10 amazing moments of N.J.’s movie and TV legacy

In its 350 years of existence (officially commemorated on June 24), New Jersey has given us so much: baseball, Monopoly, tomatoes, the U.S. Equestrian Team. But more earth-shaking than any of those things is the kinetographic camera, designed in 1894 by William Dickson, an employee of Thomas Edison. It’s a motion-picture camera that laid the foundation for modern cinematography — which, in many ways, continues to define American culture as we know it.

As WHYY’s Peter Crimmins reported this week, TV critic and Fresh Air contributor David Bianculli is giving a lecture on some of the most unforgettable (note: We didn’t say “good”) film and TV productions to have come out of the Garden State. With the help of Bianculli, TV critic Mark Dawidziak, filmmaker John Mason, and film critic Carrie Rickey, we have compiled some monumental moments.

1. Boxing cats (1894)

Starting things off is Thomas Edison’s 30-second clip “Boxing Cats,” showing two felines with tiny boxing gloves forced to swat at each other in a minuscule boxing ring. Perhaps we should really be thanking New Jersey for bringing us the cat video.

2. Electrocuting an Elephant

At the other end of Edison’s spectrum of animal mistreatment is a clip showing the 6,600-volt electrocution of Topsy the elephant in 1903. We won’t post the video here, but you can find it on YouTube.

It happened at Coney Island in New York, but it was Edison who orchestrated and filmed the procedure. Topsy had been deemed a threat by her owners after she killed three people, and electrocution was thought to be a more humane means of execution than hanging. It also gave Edison an opportunity to make a point about the “dangers” of his competitor George Westinghouse’s alternating current. Edison favored direct current for electric distribution. As we know, Edison lost that battle.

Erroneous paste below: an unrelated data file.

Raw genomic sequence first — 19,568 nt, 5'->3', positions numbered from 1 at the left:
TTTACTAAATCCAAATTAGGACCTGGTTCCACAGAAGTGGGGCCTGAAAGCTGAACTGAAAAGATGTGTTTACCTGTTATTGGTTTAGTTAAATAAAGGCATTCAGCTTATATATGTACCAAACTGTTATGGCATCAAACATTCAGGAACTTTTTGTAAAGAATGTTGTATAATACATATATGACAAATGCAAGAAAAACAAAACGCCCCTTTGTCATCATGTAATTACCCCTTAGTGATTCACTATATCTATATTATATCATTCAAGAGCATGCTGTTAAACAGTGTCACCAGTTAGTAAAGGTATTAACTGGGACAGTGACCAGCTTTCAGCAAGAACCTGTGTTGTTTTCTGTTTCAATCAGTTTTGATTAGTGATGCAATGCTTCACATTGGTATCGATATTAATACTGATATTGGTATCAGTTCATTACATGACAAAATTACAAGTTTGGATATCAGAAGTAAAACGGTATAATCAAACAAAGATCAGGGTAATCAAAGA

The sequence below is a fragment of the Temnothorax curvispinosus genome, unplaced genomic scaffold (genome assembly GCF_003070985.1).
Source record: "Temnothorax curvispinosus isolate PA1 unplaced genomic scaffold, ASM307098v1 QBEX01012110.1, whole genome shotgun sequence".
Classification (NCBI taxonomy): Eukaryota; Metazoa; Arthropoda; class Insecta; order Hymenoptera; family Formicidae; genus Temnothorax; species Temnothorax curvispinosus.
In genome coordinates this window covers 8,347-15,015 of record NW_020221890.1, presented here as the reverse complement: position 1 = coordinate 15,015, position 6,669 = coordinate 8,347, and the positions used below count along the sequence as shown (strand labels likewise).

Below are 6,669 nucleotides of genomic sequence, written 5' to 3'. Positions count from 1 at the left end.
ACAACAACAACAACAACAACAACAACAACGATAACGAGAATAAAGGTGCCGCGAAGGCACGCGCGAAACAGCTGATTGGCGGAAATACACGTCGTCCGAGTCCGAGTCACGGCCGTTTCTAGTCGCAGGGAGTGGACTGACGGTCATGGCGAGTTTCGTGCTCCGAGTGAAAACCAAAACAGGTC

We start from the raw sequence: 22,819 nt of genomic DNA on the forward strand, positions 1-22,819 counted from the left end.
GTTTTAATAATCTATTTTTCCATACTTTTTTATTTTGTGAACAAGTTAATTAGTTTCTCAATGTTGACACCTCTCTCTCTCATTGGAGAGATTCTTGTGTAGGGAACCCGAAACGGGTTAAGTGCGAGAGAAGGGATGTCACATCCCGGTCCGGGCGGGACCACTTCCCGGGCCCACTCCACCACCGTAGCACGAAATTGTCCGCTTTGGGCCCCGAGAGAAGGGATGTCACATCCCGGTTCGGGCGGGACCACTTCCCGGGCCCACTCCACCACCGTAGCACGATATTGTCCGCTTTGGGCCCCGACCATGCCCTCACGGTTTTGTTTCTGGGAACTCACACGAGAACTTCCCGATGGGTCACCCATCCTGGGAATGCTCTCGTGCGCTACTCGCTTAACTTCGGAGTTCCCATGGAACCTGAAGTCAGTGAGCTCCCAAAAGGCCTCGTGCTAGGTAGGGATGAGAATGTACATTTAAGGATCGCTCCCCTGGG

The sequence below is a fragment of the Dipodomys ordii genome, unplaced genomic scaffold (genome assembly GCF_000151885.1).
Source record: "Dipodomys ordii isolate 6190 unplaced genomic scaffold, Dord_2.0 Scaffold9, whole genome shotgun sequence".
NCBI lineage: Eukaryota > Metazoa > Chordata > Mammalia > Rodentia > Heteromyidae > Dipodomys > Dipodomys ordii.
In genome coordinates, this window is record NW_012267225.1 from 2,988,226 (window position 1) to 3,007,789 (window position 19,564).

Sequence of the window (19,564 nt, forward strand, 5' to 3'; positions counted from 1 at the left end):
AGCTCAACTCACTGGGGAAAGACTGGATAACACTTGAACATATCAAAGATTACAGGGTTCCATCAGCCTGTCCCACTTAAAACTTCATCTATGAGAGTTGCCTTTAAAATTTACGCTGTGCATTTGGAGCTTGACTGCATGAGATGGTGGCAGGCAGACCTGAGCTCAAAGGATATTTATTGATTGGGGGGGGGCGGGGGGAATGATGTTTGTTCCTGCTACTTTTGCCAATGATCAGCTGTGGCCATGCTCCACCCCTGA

3. The Lonely Villa (1909)

This was Mary Pickford’s first film, which was made by D.W. Griffith (famous for directing the 1915 film, “The Birth of a Nation”) in Fort Lee, N.J.

4. “On the Waterfront” (1957)

Set in Brooklyn, shot in Hoboken, “On the Waterfront” helped cement Marlon Brando as one of America’s finest actors. Brando reportedly tried to improvise this famous “I could have been a contender” taxicab scene, but — lucky for us — director Elia Kazan would not let him.

5. “Atlantic City” (1980)

This 1980 Louis Malle film stars Susan Sarandon and Burt Lancaster — notable for featuring footage of the 1972 demolition of the Traymore Hotel and for a scene in which Sarandon takes a bath in lemon juice.

6. “Friday the 13th”

Parts of this 1980 slasher classic were filmed in Blairstown, N.J., and nearby Camp No-Be-Bo-Sco.

7. “Clerks” (1994)

Filmed in Leonardo, Monmouth County, N.J., Clerks gave us such faux-stream-of-conscious moments as the Death Star union politics scene:

“All right, look-you’re a roofer, and some juicy government contract comes your way; you got the wife and kids and the two-story in suburbia – this is a government contract, which means all sorts of benefits. All of a sudden these left-wing militants blast you with lasers and wipe out everyone within a three-mile radius. You didn’t ask for that. You have no personal politics. You’re just trying to scrape out a living.”

8. “Garden State” (2004)

This is the movie’s climax where they scream into the “infinite abyss,” at the quarry.

9. Gangster drama

Things get heated on “Boardwalk Empire” one New Year’s Eve when Nucky Thompson announces he will sell liquor to only one buyer.

The original idea was to use a different opening song for every episode of “The Sopranos,” but “Woke Up This Morning” by British band Alabama 3 seems to be the one that stuck.

10. Reality TV madness

This clip from “The Jersey Shore” shows Pauly D and Angelo taking on the heady task of locating the best blowouts on the boardwalk.

And then there’s “The Real Housewives of New Jersey.” It’s hard to decide what’s better — the knockdown at a christening dinner or this inane “analysis” of the scene.

 

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